Along with our reality at work organizations now have thousands of users who want more and more information. Users who are constantly hungry for it.Thankfully (or sometimes to our dismay) they tell us constantly what they want and when they want it They want immediacy in any device in any location.It’s what Morville, a notable Information Architect who studied Library Science at Univ of Michigan terms the ‘fast food approach to informaiton.’It’s what has created and sustained my job (and maybe yours too) and will continue to create challenges and opportunties for all of us on our websites.
Coined in 1975 by Saul Wurman, an architect, talked about information architecture as a way to organize systems, a way to categorize the chaos.IA is the discipline of designing & structuring informationWith the web it evolved into what we now know was IA – the discipline of designing and structuring information on the WebIA includes not only your navigation systems, but Navigation systemsOrganization/Categorization SystemsSearch SystemsAnd Labeling Schemes
The most successful IA systems in place on your sites take into an understanding of users, context and contentIn other wordsuser research – what are people’s goals, tasks needs when coming to your site?context or business goals – what are your business goals – what are you trying to promote? What politics, culture , technology , resources risks and constraints are present in your organization? Content – what’s there and what can be improved? The ultimate goal of IA is to help peopleFind the information they need,Make better decisionsFind information that they didn’t know they neededAnd helps them complete tasks more accurately- Donna spencer
But how do we get to this state structure when our sitemaps are 33K pages or our content is being accessed across devices?Borrowing heavily from Dan Brown’s Eight Principles of Information Architecture, I want to give you some small changes to think about and take with you today – 5 Things that you will be able to go out and do without a year long “redesign.” Things that I try and practice on a daily basis. Of course this is just an introduction to IA, but I encourage you to try some of these principles in your navigation design and your page layout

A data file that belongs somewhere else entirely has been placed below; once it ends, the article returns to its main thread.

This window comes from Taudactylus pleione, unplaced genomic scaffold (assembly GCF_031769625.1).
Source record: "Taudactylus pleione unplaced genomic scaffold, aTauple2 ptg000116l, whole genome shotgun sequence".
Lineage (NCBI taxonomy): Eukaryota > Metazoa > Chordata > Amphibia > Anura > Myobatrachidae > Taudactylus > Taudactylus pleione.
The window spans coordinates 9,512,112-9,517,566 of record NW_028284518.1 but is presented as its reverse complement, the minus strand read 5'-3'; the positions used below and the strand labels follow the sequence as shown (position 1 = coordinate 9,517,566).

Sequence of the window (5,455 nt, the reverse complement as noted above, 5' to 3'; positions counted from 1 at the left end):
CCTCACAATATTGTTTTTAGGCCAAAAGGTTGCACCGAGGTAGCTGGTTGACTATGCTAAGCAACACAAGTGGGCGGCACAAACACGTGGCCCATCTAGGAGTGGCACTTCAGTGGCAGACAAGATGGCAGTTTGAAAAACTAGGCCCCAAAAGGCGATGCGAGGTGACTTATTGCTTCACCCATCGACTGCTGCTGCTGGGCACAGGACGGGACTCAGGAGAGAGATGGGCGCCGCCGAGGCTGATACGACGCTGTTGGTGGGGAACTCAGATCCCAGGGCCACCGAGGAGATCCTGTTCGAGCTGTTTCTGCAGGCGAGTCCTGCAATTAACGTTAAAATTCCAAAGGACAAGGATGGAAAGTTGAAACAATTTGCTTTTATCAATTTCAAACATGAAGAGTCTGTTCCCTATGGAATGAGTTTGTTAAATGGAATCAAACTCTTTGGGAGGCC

Lou Rosenfeld, another notable IA, talks about iterating instead of redesigningFor example, Look at smaller chunks of your site that need realignmentBrainstorm how you could create that section in a new and useful way SKETCH thiss outRefine this based on user research, usability testing and/or heuristicsAnd constantly evaluate
As others will talk about today, to do this effectively you must have the following
As you go through your navigation and underlying page structures, remember what Dan Brown describes as the principle of the front door – Expect that half of your visitors will land on your interior pages as opposed to your homepage.Think of your homepage as a place for newcomers – it’s not built for every user. It shouldn’t include every piece of content on your site. Many users are dissatisfied with a website’s internal search so they will inevitably use Google. Effective homepage IA serves to show breadth but not everything on the site. Ensure that your interior pages have enough relevant content and wayfinding navigation to help those users that land on pages other than the homepageYour homepage can’t do everything and serve all audiences. If it’s trying to do that then it’s probably not serving them well.
Focus your navigation and content on the items that are relevant to your main user audience. What do they want to do on your site.
Typically we focus on the left because that’s what we hear internally, but what users really want is on the right.Don’t try and do everything in your global navigation and/or on your homepage. Think about the different types of navigation:topical/subject based navigation, timely navigation
Through you IA, you want to support both findability and serendipitous discoveryUsers should be able to quickly ascertain:Am I in the right place?Does this site have what I’m looking for?Does it have anything better if this isn’t what I want?What’s here and can I do right now?In Human Computer Interaction we talk about information scent, snacking and foragingScent:Humans rely on visual cues to get answers. This helps users find useful information on a given path and helps them decide on whether that information is useful or not. Snacking:Web users often “snack” online to find simple, quick answers. Foraging:ADD CONTENT HERE
You can support these behaviors by providing various navigational methods on your site.Known Item Searching through – I know what I want and I know the vocabulary for it this can be supported through Search, A-Z Indexes, Global Navigation- Exploratory- I have a vague idea of what I want. – Related links, Search facets, search suggestions- The Unknown – FAQs, contextual navigationI’ve never been to your site before – what can I find hereRefinding – I’ve been here before and want to easily pick up where I left offSave for laterShopping CartSearch filters,Best betsautosuggestUniv of arizon search box or our intranet search page